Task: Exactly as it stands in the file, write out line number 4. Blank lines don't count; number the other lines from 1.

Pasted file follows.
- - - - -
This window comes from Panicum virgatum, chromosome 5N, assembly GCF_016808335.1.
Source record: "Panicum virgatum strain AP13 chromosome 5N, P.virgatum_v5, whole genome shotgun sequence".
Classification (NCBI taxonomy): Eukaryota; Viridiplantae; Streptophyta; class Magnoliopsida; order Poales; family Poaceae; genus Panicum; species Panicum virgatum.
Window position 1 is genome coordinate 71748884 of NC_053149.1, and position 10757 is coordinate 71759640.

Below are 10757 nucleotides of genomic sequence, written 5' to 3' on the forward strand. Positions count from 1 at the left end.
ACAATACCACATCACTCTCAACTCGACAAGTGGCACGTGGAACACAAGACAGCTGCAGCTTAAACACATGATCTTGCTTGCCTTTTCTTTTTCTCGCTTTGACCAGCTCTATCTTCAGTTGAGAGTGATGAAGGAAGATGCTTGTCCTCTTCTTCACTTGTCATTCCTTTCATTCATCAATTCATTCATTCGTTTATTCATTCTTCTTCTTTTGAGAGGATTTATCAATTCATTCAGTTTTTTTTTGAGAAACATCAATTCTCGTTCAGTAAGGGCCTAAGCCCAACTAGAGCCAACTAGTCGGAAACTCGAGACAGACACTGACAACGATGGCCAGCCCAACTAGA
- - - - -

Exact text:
Window position 1 is genome coordinate 71748884 of NC_053149.1, and position 10757 is coordinate 71759640.